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  53. White, C., and J. D. Reschovsky. 2012. "Great Recession Accelerated Long-Term Decline of Employer Health Coverage." National Institute for Health Care Reform, Number 8, Online: http://www.nihcr.org/Employer_Coverage.pdf.

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  54. Levine and Buntin, "Why Has Growth in Spending for Fee-for-Service Medicare Slowed?"

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  55. American Hospital Association. 2010. "Hospitals Continue to Feel Lingering Effects of the Economic Recession," http://www.aha.org/content/00-10/10june-econimpact.pdf.

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  56. McInerney, M. P., and J. M. Mellor. 2012. "State Unemployment In Recessions During 1991–2009 Was Linked To Faster Growth In Medicare Spending " Health Affairs 31(11), 2464-73.

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  57. See for example: Song, Z., D. G. Safran, B. E. Landon, M. B. Landrum, Y. He, R. E. Mechanic, M. P. Day, and M. E. Chernew. 2012. "The ‘Alternative Quality Contract,’ Based On A Global Budget, Lowered Medical Spending And Improved Quality." Health Affairs 31(8), 1-10; Grossman, J., H. Tu, and D. Cross. 2013. "Arranged Marriages: The Evolution of ACO Partnerships in California," http://www.chcf.org/~/media/MEDIA%20LIBRARY%20Files/PDF/A/PDF%20ArrangedMarriagesACOsCalifornia.pdf; Newcomer, L. N. 2012. "Changing Physician Incentives For Cancer Care To Reward Better Patient Outcomes Instead Of Use Of More Costly Drugs." Health Affairs 31(4), 780-85; Hussey, P. S., A. W. Mulcahy, C. Schnyer, and E. C. Schneider. 2012. "Bundled Payment: Effects on Health Care Spending and Quality," Agency for Healthcare Research and Quality, Number 208, http://www.effectivehealthcare.ahrq.gov/ehc/products/324/1235/EvidenceReport208_CQGBundledPayment_FinalReport_20120823.pdf.

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  58. Snyder, L. 2012. "American College of Physicians Ethics Manual: Sixth Edition." Annals of Internal Medicine 156(1, Part 2), p. 86.

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  59. The Good Stewardship Working Group. 2011. "The “Top 5” Lists in Primary Care." Archives of Internal Medicine 171(15), 1385, http://archinte.jamanetwork.com/data/Journals/INTEMED/22524/isa15004_1385_1390.pdf.

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  60. White, C., P. B. Ginsburg, H. T. Tu, J. D. Reschovsky, J. M. Smith, and K. Liao. 2014. "Healthcare Price Transparency: Policy Approaches and Estimated Impacts on Spending." West Health Policy Center, http://www.westhealth.org/sites/default/files/Price%20Transparency%20Policy%20Analysis%20FINAL%205-2-14.pdf.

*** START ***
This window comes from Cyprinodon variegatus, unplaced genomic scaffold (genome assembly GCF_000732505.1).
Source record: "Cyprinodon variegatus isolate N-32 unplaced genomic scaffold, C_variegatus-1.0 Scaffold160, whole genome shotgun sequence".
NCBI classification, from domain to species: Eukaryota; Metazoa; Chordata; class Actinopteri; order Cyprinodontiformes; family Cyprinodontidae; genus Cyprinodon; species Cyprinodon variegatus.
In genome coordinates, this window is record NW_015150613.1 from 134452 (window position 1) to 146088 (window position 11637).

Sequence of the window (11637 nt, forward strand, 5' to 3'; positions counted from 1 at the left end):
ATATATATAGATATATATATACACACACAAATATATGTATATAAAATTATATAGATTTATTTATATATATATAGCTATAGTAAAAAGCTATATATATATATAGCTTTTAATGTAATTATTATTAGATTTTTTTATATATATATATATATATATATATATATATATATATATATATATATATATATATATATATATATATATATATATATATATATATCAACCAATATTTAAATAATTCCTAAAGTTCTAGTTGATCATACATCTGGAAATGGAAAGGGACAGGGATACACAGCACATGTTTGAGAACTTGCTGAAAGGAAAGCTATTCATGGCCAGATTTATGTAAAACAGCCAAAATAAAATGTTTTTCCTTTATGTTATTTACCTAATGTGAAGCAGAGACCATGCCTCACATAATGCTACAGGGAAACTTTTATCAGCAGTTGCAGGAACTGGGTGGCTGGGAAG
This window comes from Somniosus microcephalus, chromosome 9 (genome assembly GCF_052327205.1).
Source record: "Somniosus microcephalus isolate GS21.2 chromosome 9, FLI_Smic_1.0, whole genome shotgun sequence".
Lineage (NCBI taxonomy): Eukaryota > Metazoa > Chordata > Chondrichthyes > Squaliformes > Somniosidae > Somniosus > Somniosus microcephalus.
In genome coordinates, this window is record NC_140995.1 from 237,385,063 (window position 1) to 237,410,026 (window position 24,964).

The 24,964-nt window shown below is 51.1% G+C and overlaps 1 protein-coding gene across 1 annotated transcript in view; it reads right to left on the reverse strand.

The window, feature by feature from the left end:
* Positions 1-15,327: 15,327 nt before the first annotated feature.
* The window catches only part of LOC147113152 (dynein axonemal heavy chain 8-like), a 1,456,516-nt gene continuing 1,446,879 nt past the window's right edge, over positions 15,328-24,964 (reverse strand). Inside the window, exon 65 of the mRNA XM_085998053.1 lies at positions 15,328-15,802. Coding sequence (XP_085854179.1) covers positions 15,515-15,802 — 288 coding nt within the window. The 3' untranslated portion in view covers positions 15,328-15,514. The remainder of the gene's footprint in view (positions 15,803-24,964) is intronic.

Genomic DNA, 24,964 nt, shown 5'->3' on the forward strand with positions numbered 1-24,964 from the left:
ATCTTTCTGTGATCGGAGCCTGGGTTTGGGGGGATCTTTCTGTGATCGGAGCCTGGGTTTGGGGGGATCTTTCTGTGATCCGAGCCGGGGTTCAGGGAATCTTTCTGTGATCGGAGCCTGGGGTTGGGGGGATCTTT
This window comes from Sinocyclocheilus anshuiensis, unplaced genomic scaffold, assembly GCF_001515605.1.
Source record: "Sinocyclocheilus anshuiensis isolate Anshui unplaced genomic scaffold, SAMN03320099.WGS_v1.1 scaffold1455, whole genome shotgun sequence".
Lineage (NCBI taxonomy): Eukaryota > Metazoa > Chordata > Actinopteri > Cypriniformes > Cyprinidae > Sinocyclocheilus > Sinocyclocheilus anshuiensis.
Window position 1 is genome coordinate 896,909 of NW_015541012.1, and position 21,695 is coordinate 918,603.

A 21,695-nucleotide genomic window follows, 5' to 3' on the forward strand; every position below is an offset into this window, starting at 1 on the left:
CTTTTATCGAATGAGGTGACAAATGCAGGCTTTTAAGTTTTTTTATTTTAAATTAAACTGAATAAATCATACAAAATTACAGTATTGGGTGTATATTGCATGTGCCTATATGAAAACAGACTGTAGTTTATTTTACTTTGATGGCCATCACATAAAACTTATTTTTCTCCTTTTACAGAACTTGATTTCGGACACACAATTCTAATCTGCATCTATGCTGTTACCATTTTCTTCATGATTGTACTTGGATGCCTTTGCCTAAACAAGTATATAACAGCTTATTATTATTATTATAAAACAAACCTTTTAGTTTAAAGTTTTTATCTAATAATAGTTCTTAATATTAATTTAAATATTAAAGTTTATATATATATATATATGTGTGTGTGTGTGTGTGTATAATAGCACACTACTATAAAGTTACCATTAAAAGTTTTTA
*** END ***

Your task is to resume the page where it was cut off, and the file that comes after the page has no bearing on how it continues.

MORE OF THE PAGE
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Appendix
  1. Most federal fiscal years include 12 monthly capitation payments, but some years include 13 and others include only 11.

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  2. CBO, March 2009 Baseline: Medicare, https://www.cbo.gov/sites/default/files/cbofiles/attachments/medicare.pdf.

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  3. As was widely expected in 2009, the physician fee cuts called for under the Sustainable Growth Rate (SGR) formula were overridden each year from 2010 through 2014. Therefore, to calculate CBO’s projected Medicare spending in 2010 through 2014, we added the estimated increase in Medicare spending from overriding the SGR. The spending increase from overriding the SGR was based on the President’s 2009 budget, which proposed to freeze physician fees at the 2009 level, as reported in Congressional Budget Office. 2009. "A Preliminary Analysis of the President's Budget and an Update of CBO's Budget and Economic Outlook." http://www.cbo.gov/sites/default/files/cbofiles/ftpdocs/100xx/doc10014/03-20-presidentbudget.pdf. The spending increase reported by CBO includes an offset for changes in Part B premium payments. Therefore, we divided the spending increase reported by CBO by one minus 0.25 (the approximate share of Part B spending financed by beneficiary premium payments).

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  4. U.S. Department of the Treasury, Monthly Treasury Statement of Receipts and Outlays of the United States Government for Fiscal Year 2014 Through September 30, 2014, and Other Periods, http://www.fiscal.treasury.gov/fsreports/rpt/mthTreasStmt/mts0914.pdf.